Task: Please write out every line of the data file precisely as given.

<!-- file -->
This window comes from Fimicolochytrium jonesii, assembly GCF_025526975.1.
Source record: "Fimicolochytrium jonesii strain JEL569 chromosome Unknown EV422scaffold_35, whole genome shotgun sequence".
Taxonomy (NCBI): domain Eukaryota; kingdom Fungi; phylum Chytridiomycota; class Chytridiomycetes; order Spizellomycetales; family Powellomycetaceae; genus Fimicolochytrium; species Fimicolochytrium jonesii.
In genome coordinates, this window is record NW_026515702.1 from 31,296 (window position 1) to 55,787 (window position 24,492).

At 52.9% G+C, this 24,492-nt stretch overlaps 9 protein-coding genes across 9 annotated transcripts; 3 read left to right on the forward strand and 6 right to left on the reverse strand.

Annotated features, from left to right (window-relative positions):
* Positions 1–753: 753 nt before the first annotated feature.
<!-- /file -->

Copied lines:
This window comes from Fimicolochytrium jonesii, assembly GCF_025526975.1.
Source record: "Fimicolochytrium jonesii strain JEL569 chromosome Unknown EV422scaffold_35, whole genome shotgun sequence".
Taxonomy (NCBI): domain Eukaryota; kingdom Fungi; phylum Chytridiomycota; class Chytridiomycetes; order Spizellomycetales; family Powellomycetaceae; genus Fimicolochytrium; species Fimicolochytrium jonesii.
In genome coordinates, this window is record NW_026515702.1 from 31,296 (window position 1) to 55,787 (window position 24,492).

At 52.9% G+C, this 24,492-nt stretch overlaps 9 protein-coding genes across 9 annotated transcripts; 3 read left to right on the forward strand and 6 right to left on the reverse strand.

Annotated features, from left to right (window-relative positions):
* Positions 1–753: 753 nt before the first annotated feature.